I was fortunate that my side effects from the Taxol and Carboplantin were relatively tolerable. Hair loss and weakness were the worst. While I received these toxic medications, and afterwards while I meditated, I visualized the medication's molecules acting like a "Pac-man" destroying the cancer cells; I visualized my healthy cells being strong and surrounded by a white light; and I used my breath to move healing energy through every part of my body. I follow the practice of daily meditation even today while I celebrate my third year of remission. I also believe that good nutrition, loving support, and humor were also important factors in helping my body defend itself from the cancer.

I respect and support the decision each person makes regarding to choose chemotherapy or not. There are many studies which provide data to help a person to make their decision. There are many success stories of those people who chose the natural, holistic, or non-chemo path. What may be right for one person, may not be right for another.

I welcome you to share your thoughts and experiences regarding the choice to chemo or not to chemo.

Thursday, December 8, 2011

Days of Infamy

Yesterday we honored the memories of those who perished at Pearl Harbor. More flags were displayed in homes, parks, and memorial sites. There were some speeches and brief recognition by the news media. History and time have brought healing to most Americans. Since December 7, 1941, as a nation we have learned more about Japan's history, culture and religions. Some of us have come to understand how the pattern of aggression, greed and jealousy can lead to such attacks. Yet we do not condone the attack.

Basic physics teaches that for every action, there is a reaction. An unknown factor or action caused the reaction of my cells to become disorganized and multiply rapidly forming a tumor. Through research, information from my doctors and nurses, the experiences of other cancer patients, I have come to an understanding of cancer. I still do not like what happened, but I am at a certain level of peace.

Perhaps we can use the remembrance of Pearl Harbor and the memories of our own day of infamy (the day of our diagnosis) as times to grow and learn; to be more aware of another nation's characteristics and behaviors; to be more in tune with our own bodies' symptoms or changes; and to be more nurturing to nations, to each other, and to ourselves.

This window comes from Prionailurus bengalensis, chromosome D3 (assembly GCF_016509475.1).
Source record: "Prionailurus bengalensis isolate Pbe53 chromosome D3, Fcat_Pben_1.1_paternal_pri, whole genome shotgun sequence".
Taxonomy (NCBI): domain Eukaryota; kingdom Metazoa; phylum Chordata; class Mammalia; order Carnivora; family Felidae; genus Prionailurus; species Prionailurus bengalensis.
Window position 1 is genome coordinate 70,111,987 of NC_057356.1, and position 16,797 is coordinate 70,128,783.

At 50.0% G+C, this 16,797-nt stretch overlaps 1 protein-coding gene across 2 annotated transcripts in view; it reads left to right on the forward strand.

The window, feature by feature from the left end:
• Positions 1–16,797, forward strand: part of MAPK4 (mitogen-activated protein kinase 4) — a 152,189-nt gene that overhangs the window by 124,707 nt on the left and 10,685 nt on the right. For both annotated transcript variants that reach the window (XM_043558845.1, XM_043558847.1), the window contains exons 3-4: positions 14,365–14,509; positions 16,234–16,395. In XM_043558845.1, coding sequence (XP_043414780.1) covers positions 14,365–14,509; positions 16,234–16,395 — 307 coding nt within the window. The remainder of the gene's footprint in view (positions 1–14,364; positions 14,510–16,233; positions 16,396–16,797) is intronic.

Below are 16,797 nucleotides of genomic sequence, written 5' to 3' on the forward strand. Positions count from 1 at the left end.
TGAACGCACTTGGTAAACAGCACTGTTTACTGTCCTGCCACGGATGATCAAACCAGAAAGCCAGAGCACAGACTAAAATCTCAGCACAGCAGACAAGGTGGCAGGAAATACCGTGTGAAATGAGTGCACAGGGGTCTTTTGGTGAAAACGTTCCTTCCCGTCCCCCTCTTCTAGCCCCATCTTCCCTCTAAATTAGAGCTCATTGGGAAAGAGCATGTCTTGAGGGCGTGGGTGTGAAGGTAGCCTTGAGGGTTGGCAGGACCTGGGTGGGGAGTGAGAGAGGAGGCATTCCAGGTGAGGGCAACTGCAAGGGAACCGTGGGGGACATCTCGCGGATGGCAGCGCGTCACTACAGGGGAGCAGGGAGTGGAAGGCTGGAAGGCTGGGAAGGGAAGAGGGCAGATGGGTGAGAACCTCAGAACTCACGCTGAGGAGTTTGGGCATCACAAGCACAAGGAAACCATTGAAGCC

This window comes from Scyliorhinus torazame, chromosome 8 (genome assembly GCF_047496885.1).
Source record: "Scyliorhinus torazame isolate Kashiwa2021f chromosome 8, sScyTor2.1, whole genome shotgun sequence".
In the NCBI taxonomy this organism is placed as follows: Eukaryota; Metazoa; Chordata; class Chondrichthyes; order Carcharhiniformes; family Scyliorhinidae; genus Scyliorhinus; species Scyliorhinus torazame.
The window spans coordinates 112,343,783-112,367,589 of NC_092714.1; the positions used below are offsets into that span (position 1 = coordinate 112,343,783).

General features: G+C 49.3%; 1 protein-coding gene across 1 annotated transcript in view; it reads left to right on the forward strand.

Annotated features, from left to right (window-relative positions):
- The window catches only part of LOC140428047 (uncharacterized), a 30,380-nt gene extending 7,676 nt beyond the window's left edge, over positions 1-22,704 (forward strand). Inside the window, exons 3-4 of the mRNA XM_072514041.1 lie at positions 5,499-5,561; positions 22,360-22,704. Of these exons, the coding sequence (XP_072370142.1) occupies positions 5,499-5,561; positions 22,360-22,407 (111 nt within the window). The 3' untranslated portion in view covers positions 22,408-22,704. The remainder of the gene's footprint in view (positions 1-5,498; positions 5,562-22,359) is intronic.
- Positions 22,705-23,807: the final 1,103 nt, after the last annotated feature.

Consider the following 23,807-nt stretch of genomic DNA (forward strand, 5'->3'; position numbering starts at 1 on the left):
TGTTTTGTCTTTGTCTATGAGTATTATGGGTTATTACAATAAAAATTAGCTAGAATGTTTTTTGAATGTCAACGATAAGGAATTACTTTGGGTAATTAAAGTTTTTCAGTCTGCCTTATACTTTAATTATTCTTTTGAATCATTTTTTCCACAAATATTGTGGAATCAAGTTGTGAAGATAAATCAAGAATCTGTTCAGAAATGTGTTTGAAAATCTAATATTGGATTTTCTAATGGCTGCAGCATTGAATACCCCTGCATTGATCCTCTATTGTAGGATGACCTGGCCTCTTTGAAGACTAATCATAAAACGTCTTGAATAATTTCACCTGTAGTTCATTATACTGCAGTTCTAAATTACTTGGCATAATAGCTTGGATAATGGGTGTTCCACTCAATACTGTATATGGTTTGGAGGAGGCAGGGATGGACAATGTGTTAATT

Friday, November 25, 2011

A Giving Thanks Day

It was my first time to not prepare a large meal for Thanksgiving Day; to not have family or friends around us; and to not be busy cleaning the house. It was a relaxing, quiet, reverent day spent alone with my husband, Jim. We chose to celebrate this special day with a dinner at a nearby resort. We had a champaign toast and talked about our happiest Thanksgiving memory. We agreed it was a tie between our first one together some 23 years ago, and today's.

One of the blessing of having had a serious illness, is that each day is truly appreciated. I do not say this as a cliche, but as a fact, because our gratefulness for the gift of each day has not decreased. We have learned ever more deeply to be thankful for the moments we share, our friends we enjoy, and the family we love. We no longer waste our time and energy talking about what we don't have.

A dear friend is dying after fighting the good fight against bone cancer. He is a miracle to live five years longer than the doctors had predicted. For the past two months he has reached out to others asking for forgiveness; seeking special time with friends; and putting his life in order. I am sure he is thankful for these past five years; for five more Thanksgiving days to celebrate; and time to live and love. I give thanks that he has been in my life for the past eight years.

Positive thinking, happy memories, forgiveness, and love enrich my life and for which I am thankful. And I thank you for reading this blog; thank you for your support; and thank you for your comments.

Sunday, November 13, 2011

Support Groups

Yesterday four of us who are ovarian cancer survivors gathered for support, laughter, food, and fellowship. The name of our group is Bodacious Ovarian Diva Survivors (B.O.D.S.) whose "membership" changes when we gather every two months. Since our last time together in September, four  women had passed on. We talked about their bravery, journey, and impact on each of us. We know that the rate of recurrence is 85%, which is a pretty staggering figure. The main reason for recurrence is because the diagnosis is usually so late, Stages III or IV.